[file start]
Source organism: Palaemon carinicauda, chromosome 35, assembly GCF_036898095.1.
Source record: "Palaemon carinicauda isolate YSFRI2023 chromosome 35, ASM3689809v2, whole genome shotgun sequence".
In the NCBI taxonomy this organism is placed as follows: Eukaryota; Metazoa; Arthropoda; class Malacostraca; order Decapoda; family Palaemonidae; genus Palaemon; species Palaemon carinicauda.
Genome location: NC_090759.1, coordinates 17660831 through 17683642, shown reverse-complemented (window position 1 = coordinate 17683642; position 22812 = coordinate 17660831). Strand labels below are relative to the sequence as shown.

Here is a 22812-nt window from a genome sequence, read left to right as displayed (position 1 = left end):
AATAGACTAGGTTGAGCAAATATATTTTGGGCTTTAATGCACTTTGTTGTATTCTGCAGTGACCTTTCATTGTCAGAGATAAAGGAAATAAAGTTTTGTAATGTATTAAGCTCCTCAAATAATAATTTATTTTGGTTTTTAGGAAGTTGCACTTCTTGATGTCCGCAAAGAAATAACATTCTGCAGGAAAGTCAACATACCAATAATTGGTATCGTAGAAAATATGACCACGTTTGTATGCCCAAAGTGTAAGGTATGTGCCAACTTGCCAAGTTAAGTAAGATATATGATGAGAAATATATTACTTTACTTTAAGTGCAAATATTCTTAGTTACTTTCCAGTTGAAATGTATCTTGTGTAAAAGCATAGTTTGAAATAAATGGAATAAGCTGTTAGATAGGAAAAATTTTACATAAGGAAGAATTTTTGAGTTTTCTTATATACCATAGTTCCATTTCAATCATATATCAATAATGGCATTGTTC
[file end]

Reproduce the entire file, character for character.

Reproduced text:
Source organism: Palaemon carinicauda, chromosome 35, assembly GCF_036898095.1.
Source record: "Palaemon carinicauda isolate YSFRI2023 chromosome 35, ASM3689809v2, whole genome shotgun sequence".
In the NCBI taxonomy this organism is placed as follows: Eukaryota; Metazoa; Arthropoda; class Malacostraca; order Decapoda; family Palaemonidae; genus Palaemon; species Palaemon carinicauda.
Genome location: NC_090759.1, coordinates 17660831 through 17683642, shown reverse-complemented (window position 1 = coordinate 17683642; position 22812 = coordinate 17660831). Strand labels below are relative to the sequence as shown.

Here is a 22812-nt window from a genome sequence, read left to right as displayed (position 1 = left end):
AATAGACTAGGTTGAGCAAATATATTTTGGGCTTTAATGCACTTTGTTGTATTCTGCAGTGACCTTTCATTGTCAGAGATAAAGGAAATAAAGTTTTGTAATGTATTAAGCTCCTCAAATAATAATTTATTTTGGTTTTTAGGAAGTTGCACTTCTTGATGTCCGCAAAGAAATAACATTCTGCAGGAAAGTCAACATACCAATAATTGGTATCGTAGAAAATATGACCACGTTTGTATGCCCAAAGTGTAAGGTATGTGCCAACTTGCCAAGTTAAGTAAGATATATGATGAGAAATATATTACTTTACTTTAAGTGCAAATATTCTTAGTTACTTTCCAGTTGAAATGTATCTTGTGTAAAAGCATAGTTTGAAATAAATGGAATAAGCTGTTAGATAGGAAAAATTTTACATAAGGAAGAATTTTTGAGTTTTCTTATATACCATAGTTCCATTTCAATCATATATCAATAATGGCATTGTTC